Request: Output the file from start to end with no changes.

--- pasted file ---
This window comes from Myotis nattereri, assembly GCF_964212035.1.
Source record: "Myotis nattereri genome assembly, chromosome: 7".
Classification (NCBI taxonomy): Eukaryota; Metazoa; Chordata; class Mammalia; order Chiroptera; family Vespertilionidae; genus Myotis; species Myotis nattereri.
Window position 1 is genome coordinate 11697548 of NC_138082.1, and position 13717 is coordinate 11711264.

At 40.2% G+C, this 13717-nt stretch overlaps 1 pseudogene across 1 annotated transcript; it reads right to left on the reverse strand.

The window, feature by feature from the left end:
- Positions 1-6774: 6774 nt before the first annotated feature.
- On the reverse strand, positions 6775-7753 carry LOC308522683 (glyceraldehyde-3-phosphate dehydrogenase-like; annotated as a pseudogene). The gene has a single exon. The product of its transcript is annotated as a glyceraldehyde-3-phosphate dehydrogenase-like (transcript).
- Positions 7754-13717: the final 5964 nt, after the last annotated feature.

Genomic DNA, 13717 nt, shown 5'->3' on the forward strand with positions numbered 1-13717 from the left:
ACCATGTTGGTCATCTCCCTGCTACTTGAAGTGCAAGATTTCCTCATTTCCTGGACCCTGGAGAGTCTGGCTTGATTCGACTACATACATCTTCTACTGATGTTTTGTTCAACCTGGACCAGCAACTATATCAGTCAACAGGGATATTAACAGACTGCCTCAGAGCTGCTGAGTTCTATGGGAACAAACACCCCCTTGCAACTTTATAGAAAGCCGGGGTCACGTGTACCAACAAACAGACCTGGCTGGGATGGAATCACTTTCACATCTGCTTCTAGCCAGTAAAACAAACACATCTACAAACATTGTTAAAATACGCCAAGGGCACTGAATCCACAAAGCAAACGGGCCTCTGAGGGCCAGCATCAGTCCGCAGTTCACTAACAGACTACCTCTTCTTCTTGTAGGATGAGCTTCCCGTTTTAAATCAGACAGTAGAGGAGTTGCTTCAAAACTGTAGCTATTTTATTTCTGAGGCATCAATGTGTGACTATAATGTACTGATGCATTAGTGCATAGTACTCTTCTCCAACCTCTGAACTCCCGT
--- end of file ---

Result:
This window comes from Myotis nattereri, assembly GCF_964212035.1.
Source record: "Myotis nattereri genome assembly, chromosome: 7".
Classification (NCBI taxonomy): Eukaryota; Metazoa; Chordata; class Mammalia; order Chiroptera; family Vespertilionidae; genus Myotis; species Myotis nattereri.
Window position 1 is genome coordinate 11697548 of NC_138082.1, and position 13717 is coordinate 11711264.

At 40.2% G+C, this 13717-nt stretch overlaps 1 pseudogene across 1 annotated transcript; it reads right to left on the reverse strand.

The window, feature by feature from the left end:
- Positions 1-6774: 6774 nt before the first annotated feature.
- On the reverse strand, positions 6775-7753 carry LOC308522683 (glyceraldehyde-3-phosphate dehydrogenase-like; annotated as a pseudogene). The gene has a single exon. The product of its transcript is annotated as a glyceraldehyde-3-phosphate dehydrogenase-like (transcript).
- Positions 7754-13717: the final 5964 nt, after the last annotated feature.

Genomic DNA, 13717 nt, shown 5'->3' on the forward strand with positions numbered 1-13717 from the left:
ACCATGTTGGTCATCTCCCTGCTACTTGAAGTGCAAGATTTCCTCATTTCCTGGACCCTGGAGAGTCTGGCTTGATTCGACTACATACATCTTCTACTGATGTTTTGTTCAACCTGGACCAGCAACTATATCAGTCAACAGGGATATTAACAGACTGCCTCAGAGCTGCTGAGTTCTATGGGAACAAACACCCCCTTGCAACTTTATAGAAAGCCGGGGTCACGTGTACCAACAAACAGACCTGGCTGGGATGGAATCACTTTCACATCTGCTTCTAGCCAGTAAAACAAACACATCTACAAACATTGTTAAAATACGCCAAGGGCACTGAATCCACAAAGCAAACGGGCCTCTGAGGGCCAGCATCAGTCCGCAGTTCACTAACAGACTACCTCTTCTTCTTGTAGGATGAGCTTCCCGTTTTAAATCAGACAGTAGAGGAGTTGCTTCAAAACTGTAGCTATTTTATTTCTGAGGCATCAATGTGTGACTATAATGTACTGATGCATTAGTGCATAGTACTCTTCTCCAACCTCTGAACTCCCGT